An Australian feminist campaign group, Collective Shout , have whinged about a KFC ZInger advert featuring young lads being transfixed by the cleavage of young woman checking her cheerleader like attire in the reflection of a car window.
The campaigners claimed the the ad to be:
a regression to tired and archaic stereotypes where young women were sexually objectified for male pleasure; and males were helplessly transfixed when confronted with the opportunity to ogle a woman's body.
The ad has been running on television and has also been shared on the fast food chain's YouTube channel.
KFC apologised saying:
We apologise if anyone was offended by our latest commercial. Our
intention was not to stereotype women and young boys in a negative light.
KFC has not confirmed if it will stop using the ad.
An amusing advert for AirAsia has wound up the easily offended in Australia. The advert containing the phrase Get off in Thailand was posted around the city of Brisbane to promote the airline's direct route to Bangkok.
Collective Shout, a feminist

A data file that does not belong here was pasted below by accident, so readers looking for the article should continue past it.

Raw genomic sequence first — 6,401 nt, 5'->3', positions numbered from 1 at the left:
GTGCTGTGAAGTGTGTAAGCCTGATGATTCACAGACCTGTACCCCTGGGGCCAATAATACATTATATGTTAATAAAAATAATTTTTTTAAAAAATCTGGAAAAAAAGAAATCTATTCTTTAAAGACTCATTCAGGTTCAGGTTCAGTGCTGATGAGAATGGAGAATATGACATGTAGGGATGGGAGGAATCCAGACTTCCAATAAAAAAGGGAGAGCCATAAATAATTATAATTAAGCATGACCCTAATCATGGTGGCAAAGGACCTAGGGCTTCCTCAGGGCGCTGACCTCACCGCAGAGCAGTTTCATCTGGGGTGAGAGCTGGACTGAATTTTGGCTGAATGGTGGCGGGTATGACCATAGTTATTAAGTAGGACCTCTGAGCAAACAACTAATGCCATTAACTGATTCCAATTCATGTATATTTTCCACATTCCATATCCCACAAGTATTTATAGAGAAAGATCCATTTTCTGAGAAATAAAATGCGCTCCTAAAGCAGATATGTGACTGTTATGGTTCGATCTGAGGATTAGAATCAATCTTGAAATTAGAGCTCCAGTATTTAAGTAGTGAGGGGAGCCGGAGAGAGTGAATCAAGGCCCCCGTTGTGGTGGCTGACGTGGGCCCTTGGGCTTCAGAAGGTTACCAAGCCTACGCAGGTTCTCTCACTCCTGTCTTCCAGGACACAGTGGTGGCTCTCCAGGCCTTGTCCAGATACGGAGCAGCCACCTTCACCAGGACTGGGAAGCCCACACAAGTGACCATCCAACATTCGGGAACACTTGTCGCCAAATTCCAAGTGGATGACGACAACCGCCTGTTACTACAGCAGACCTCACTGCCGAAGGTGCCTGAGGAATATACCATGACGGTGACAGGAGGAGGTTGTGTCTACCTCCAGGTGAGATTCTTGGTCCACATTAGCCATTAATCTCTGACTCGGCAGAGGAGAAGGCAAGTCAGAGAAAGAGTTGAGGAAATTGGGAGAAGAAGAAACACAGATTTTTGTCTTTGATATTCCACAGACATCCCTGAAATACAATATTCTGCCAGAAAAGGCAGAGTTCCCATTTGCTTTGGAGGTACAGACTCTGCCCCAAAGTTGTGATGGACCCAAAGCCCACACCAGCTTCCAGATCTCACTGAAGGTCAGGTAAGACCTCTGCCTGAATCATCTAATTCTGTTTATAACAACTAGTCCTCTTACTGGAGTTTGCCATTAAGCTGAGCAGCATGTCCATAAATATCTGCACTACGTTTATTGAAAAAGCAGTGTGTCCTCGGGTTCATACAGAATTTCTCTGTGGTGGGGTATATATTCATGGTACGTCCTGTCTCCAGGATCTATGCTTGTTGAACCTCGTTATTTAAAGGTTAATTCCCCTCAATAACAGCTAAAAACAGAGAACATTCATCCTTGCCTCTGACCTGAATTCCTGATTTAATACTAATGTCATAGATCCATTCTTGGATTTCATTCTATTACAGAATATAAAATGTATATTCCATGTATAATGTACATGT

campaign group claimed that the advert was promoting sex tourism in Thailand.
Melinda Liszewski, a campaigner at Collective Shout spotted the adverts on a Brisbane bus and posted the image to social media. She accused the airline of promoting sex
A spokeswoman for Air Asia told the BBC:
AirAsia takes community feedback extremely seriously and the airline sincerely apologises for any inconvenience caused from recent concerns raised.
AirAsia can confirm the advertising campaign has ended and we instructed our media partners to have the advertising removed as soon as possible today from all locations.
Brisbane City councillor Kara Cook branded
the campaign an absolute disgrace and said it should never have appeared on our city's streets.
Swedish feminists are on the war path against sex robots. They claim such android sex workers promote dangerous attitudes towards women.
Writing in the Expressen newspaper, the heads of three Swedish feminist organizations argued that the appearance
and attributes of today's sex robots bore the same objectifying, sexualized and degrading attitude that was found in mainstream pornography.
The organizations behind the letter were the Sweden's Women's Lobby, the National Organisation for Women's
Shelters and Young Women's Shelters (Roks), and Unizon, a women's empowerment group.
They argued that the female robots lacked any agency when it came to dealing with the requests of male clients. They also warned that the type of fantasies made
possible by the opening of sex robot brothels would lead to real violence against women.
The activists are now calling for the Swedish government to implement a series of measures that would make it difficult for such a brothel to open in Sweden.